Like many eleven-year-old boys in the late eighties, I was a big fan of the poorly rated FOX variety sketch program The Tracey Ullman Show. I was especially fond of the show’s animated bumpers, bite-sized nuggets of dark comedy and sly observational humor concerning a mustard-yellow brood known as The Simpsons.
The animated shorts were, in many ways, an extension of creator Matt Groening’s cult comic strip Life In Hell. Life In Hell used serrated sarcasm as a weapon in its never-ending war against the hypocrisy, insanity and cruelty of a vicious and ridiculous universe. The Simpsons shorts applied Life In Hell’s jaundiced, righteously cynical take on religion, sex, dating, capitalism and just about every other societal institution to the world of family comedy.
In a television realm of homogenized happy families flashing Colgate smiles, The Simpsons were weird, dark, ugly, desperate and poor, a shambling aggregation of misfits who just barely managed to make it from day to day. In other words, they were real. Growing up the underachieving progeny of a chronically unemployed single father, I related to the Simpsons on a profound level. It was incredibly liberating to watch a show about being poor and out of step with the rest of the world.
But when it was announced that The Simpsons would be spun off into its very own half-hour sitcom, I was skeptical. Sure, The Simpsons were great in tiny doses but could they sustain twenty-two minutes of prime-time comedy every week? Then again I walked away from Avatar convinced I’d just seen one of the biggest bombs in movie history so I tend to be wrong about some very big things.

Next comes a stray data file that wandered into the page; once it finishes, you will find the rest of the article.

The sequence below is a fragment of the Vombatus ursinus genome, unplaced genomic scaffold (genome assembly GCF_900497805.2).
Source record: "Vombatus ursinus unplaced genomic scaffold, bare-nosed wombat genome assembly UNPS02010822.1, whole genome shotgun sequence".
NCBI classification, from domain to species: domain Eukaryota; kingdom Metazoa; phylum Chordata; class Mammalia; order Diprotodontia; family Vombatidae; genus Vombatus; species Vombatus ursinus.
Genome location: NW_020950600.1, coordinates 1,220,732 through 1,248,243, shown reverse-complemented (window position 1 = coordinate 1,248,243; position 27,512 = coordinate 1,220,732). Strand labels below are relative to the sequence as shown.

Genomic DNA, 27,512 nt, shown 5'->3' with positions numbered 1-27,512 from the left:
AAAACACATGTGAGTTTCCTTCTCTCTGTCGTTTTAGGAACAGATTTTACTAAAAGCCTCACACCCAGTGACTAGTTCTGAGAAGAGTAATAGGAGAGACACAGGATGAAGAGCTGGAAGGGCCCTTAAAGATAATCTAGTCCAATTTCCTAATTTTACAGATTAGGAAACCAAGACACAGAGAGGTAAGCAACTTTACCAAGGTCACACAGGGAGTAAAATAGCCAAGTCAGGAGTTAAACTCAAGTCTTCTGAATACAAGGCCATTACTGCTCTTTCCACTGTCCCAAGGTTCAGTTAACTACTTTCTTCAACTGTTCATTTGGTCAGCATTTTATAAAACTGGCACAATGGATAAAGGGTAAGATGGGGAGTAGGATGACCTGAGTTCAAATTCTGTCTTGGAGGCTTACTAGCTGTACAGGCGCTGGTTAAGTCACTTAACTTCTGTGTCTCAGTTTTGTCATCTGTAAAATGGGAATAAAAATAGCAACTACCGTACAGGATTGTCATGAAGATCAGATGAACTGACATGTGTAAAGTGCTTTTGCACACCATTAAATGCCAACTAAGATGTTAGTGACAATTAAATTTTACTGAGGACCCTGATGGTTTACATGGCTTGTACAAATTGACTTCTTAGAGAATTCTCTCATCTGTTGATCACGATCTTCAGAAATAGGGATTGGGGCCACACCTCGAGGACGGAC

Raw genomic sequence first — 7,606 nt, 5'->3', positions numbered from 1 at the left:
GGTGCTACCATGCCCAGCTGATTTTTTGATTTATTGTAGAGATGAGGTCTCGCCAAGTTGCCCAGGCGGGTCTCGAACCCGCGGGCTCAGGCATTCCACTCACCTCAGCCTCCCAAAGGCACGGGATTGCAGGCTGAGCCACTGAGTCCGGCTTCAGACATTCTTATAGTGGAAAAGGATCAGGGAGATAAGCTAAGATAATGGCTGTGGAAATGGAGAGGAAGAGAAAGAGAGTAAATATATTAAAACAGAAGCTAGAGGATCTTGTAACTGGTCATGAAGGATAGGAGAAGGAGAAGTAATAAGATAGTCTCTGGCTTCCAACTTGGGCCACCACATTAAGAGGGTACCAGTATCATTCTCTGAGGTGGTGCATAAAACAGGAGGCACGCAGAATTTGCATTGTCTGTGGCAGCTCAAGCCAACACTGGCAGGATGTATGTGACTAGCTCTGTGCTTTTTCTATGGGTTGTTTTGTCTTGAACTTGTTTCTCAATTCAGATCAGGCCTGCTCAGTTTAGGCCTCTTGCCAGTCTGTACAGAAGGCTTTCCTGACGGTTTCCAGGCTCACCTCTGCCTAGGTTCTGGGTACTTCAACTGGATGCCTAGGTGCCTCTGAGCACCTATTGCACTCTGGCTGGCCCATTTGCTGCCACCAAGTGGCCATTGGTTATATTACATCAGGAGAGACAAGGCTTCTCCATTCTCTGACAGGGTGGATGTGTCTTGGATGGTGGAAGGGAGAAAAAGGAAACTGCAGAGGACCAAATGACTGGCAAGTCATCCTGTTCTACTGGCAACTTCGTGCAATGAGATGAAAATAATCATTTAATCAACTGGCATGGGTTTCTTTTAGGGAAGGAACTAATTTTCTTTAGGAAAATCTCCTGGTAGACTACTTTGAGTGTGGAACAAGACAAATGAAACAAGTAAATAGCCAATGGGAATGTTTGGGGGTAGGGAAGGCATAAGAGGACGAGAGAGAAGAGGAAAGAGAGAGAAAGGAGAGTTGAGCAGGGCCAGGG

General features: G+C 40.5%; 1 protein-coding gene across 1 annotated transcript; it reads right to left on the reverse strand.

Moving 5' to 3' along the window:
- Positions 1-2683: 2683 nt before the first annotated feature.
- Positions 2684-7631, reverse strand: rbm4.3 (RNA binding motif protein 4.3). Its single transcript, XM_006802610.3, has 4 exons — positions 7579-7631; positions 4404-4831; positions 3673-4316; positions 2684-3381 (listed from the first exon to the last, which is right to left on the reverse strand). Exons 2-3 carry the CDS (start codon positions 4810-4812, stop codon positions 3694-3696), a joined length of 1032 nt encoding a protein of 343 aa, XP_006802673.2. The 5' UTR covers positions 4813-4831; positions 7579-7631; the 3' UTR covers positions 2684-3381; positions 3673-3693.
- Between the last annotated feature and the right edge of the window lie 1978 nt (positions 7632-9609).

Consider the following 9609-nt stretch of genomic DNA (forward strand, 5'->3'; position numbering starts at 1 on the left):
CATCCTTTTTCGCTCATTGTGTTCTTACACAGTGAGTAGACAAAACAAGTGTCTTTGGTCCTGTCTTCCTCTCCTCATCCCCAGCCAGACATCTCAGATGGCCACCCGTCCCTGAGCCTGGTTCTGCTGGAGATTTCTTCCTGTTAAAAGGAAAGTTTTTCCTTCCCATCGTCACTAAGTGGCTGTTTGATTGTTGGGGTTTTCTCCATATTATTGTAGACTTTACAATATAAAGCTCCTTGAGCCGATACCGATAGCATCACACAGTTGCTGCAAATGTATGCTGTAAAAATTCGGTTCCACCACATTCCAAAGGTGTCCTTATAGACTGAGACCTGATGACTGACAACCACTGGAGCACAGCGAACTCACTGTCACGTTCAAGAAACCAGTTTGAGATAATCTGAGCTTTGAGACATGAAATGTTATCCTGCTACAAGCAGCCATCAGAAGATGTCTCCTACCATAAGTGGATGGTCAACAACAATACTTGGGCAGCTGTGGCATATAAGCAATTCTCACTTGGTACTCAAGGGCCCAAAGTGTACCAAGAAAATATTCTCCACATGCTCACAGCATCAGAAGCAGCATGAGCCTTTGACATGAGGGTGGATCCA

As much as I loved the Simpsons on The Tracey Ullman Show I never could have imagined the profound impact The Simpsons would have on my psyche and pop culture as a whole. I couldn’t have envisioned that it would become a universe onto itself, that it would bind generations together and create a widely employed vernacular of quotes and references. I couldn’t have imagined how profoundly The Simpsons would change the way we saw ourselves and the world around us, how it would penetrate seemingly every facet of American life and become, in my opinion, the greatest television show of all time and arguably the greatest pop-culture milestone of the twentieth century.
When I interviewed Matt Groening a few years back I made him deeply uncomfortable by telling him that The Simpsons had brought more joy and happiness into my life than anything else. If I were to make a list of my ten favorite things in the universe, The Simpsons would easily rank in the top five.
That is why I am going to cover every episode of every season of The Simpsons for TV Club Classic. I’m going back to the source to examine how this most beloved of comic institutions became such a ferocious cultural force, how a modest animated show on a fledgling network attained a rare sort of comic perfection and irrevocably changed comedy forever.